27 September 2008

Against the Physical Law That Prevents My Being Two Places at Once

I didn’t watch the U.S. Presidential candidates’ debate last night. I am in France, without television, and though the French radio news has been generous in its references to the event, these have hewed mostly to telling us that it took place, without characterizing the statements made or the outcome. We are interested in the electoral campaign, but we can’t quite bring ourselves to get bogged down in the details — somewhat like the candidates themselves.

Nevertheless, thanks to the Internet, I have been able to read the New York Times coverage and some of the Washington Post. Thanks to dial-up, this process took only slightly longer than the debate itself. I’m sure that watching the pages load was less interesting than watching the telecast, but I inspired in myself the enthusiasm, even the suspense, necessary to enjoy myself. (After these years of net-surfing in Beynes, I will be fully qualified for a paid, full-time position to watch paint dry.)

I do regret that I was unable to be in the States last night: the ideal circumstance would have been to sit with Feldstein, my most trusted political adviser, engaged in a simultaneous running debate of our own. “Debate” is perhaps the wrong word, since we agree on practically everything, and nothing more than our mutual certainty that, if only more people would do what we tell them, the world would be a better place. Last night would have been a princely occasion, liberally sprinkled with wine or something stronger, and the fact that we’ve known other such evenings would not diminish my enjoyment, any more than it diminishes my regret now.

But it is a law of physics that one cannot be in two places at once. I have tried to violate that law, without any success. This week would have been an exceptionally good time to find myself scribbling away in Beynes (as I have done) and at the same time skipping along the streets of Manhattan, off to see Feldstein and to attend the tribute on Thursday night to my former boss, Teresa Stratas, sponsored at Town Hall by the Metropolitan Opera Guild.

From the Met Guild’s promotion of the Town Hall event, Teresa as (left to right) Jenny from Weill’s Mahagonny, Marie Antoinette from Corigliano’s The Ghosts of Versailles, and Mar'enka from Smetana’s The Bartered Bride. The last is one of my favorite pictures, because although Teresa smiles and laughs often, there are few pictures that show her doing so.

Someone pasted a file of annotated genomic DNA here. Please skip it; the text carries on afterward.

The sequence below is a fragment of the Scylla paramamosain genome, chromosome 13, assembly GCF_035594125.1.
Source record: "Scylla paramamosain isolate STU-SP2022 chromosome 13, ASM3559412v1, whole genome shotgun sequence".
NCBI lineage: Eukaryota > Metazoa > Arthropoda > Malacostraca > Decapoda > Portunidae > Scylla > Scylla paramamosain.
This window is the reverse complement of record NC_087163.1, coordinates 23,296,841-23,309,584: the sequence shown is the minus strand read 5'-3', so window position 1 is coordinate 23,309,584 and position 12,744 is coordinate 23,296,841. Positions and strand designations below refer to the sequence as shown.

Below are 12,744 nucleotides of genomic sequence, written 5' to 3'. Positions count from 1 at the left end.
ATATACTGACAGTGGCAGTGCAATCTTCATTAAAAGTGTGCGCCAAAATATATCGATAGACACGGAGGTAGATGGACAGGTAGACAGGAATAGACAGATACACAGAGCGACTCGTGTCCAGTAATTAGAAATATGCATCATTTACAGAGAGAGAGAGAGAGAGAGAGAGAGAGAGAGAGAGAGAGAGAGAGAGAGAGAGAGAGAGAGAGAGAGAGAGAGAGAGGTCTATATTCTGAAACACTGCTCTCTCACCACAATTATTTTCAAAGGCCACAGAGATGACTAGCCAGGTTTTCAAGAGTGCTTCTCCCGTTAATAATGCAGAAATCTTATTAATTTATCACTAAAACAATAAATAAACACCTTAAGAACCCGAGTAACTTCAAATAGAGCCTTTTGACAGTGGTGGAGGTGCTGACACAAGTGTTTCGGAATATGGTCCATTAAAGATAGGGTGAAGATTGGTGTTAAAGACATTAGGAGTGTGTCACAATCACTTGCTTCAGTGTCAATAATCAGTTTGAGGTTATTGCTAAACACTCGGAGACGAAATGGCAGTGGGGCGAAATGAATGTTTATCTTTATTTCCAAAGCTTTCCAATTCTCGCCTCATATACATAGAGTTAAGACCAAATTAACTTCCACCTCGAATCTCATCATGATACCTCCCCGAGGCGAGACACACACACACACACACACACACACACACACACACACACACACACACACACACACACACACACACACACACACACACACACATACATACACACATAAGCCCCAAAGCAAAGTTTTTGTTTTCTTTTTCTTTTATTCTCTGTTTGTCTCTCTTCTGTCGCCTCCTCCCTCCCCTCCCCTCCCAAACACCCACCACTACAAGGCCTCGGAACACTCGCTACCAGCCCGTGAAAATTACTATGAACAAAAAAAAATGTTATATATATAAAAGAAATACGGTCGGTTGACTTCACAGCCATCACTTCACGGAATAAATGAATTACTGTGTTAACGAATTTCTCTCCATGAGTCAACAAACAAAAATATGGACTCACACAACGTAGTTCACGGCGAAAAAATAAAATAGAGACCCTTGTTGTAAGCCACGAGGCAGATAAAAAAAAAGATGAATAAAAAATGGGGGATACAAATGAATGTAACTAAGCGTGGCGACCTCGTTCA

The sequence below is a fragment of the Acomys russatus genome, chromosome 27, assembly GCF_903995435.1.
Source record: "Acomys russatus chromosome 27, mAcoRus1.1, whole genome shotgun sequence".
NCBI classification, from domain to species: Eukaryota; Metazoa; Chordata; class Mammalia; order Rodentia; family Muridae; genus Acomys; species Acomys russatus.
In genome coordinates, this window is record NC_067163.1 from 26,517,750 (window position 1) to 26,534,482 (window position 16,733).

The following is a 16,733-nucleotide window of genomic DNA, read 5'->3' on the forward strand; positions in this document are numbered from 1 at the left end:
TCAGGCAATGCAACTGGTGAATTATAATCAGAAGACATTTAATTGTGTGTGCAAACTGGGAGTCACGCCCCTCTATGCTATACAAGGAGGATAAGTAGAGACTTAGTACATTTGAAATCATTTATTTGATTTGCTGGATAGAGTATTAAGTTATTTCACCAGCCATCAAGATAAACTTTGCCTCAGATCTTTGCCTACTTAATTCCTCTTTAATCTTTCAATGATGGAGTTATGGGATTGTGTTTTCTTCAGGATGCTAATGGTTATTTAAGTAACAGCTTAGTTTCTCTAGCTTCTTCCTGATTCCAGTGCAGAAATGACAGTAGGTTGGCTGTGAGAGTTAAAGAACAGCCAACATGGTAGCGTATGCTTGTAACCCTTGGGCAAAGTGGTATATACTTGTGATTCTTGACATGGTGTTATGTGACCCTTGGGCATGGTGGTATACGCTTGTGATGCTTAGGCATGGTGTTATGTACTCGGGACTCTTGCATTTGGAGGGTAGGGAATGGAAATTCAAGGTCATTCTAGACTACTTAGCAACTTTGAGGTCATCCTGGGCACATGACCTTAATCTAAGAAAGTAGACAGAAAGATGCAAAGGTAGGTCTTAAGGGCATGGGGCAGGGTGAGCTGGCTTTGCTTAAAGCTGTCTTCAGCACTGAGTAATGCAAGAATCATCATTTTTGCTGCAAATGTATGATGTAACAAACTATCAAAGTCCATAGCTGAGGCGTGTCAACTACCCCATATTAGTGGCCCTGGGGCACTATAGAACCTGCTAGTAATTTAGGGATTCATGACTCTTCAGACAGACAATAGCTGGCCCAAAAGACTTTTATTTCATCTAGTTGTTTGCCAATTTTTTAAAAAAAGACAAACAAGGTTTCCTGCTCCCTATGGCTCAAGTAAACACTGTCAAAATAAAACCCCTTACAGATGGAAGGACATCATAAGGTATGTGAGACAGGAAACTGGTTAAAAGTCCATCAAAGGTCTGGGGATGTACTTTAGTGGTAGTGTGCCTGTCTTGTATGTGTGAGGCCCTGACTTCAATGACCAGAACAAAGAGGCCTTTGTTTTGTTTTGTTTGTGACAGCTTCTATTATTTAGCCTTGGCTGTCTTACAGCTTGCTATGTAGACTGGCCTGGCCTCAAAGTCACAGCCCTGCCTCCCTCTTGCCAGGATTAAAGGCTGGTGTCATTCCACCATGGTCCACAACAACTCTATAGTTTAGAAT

Some of my most precious moments with Teresa have been those when the two of us were alone, talking about music, which inevitably led to talking about life, a subject about which she knows a great deal more than I ever will. I knew that the Town Hall tribute wouldn’t afford me such opportunities, because the event would be shared with hundreds of people. In that sense, I wasn’t missing much.

But I was Teresa’s fan long before I knew her, and another of my precious moments was an entire summer we spent trying to organize her press clippings and other such memorabilia. Since Teresa has about as much interest in remembering her triumphs as she does in commanding a Marine landing, I don’t know what the purpose of this archival work could have been, though I suspect its real purpose was to put spending money in my pocket while I was in graduate school.

In a steamer trunk filled with clippings and photos, there were all sorts of unexpected gems. A performance at the White House, for President Kennedy! The Queen of Spades in the Soviet Union, when she created an international incident: she thought the Russians didn’t like her singing, when in fact they were waiting for the curtain call to cheer her. That Canada and the U.S.S.R. didn’t fire their missiles that night is pure luck. Or the time she was mugged in Central Park, and overpowered her assailant. (She’s 4'11.) And dozens of pictures of her in roles I never knew she sang.

That wasn’t a steamer trunk, it was a treasure chest. Some of these things she was willing to talk about, and others, she insisted, she had forgotten. Sometimes she seemed as surprised as I was by what we found.

As a fan, then, I’m tantalized by the knowledge that much exists in Teresa’s career of which I have only inklings. The Met Guild promised surprises of its own, rare video clips of her performances, and since there are plenty of those that I never saw, and others (her terrifying incarnation of Berg’s Lulu) I’ve seen only once, I’m furious at the laws of physics.

The Ancient Greeks of course preferred to blame their deities for these things. Teresa’s Cretan ancestors likely had a name for the god or goddess who prevented my being with her; if I supplicate appropriately, perhaps I’ll be able to see her in a few days, when I fly to New York.

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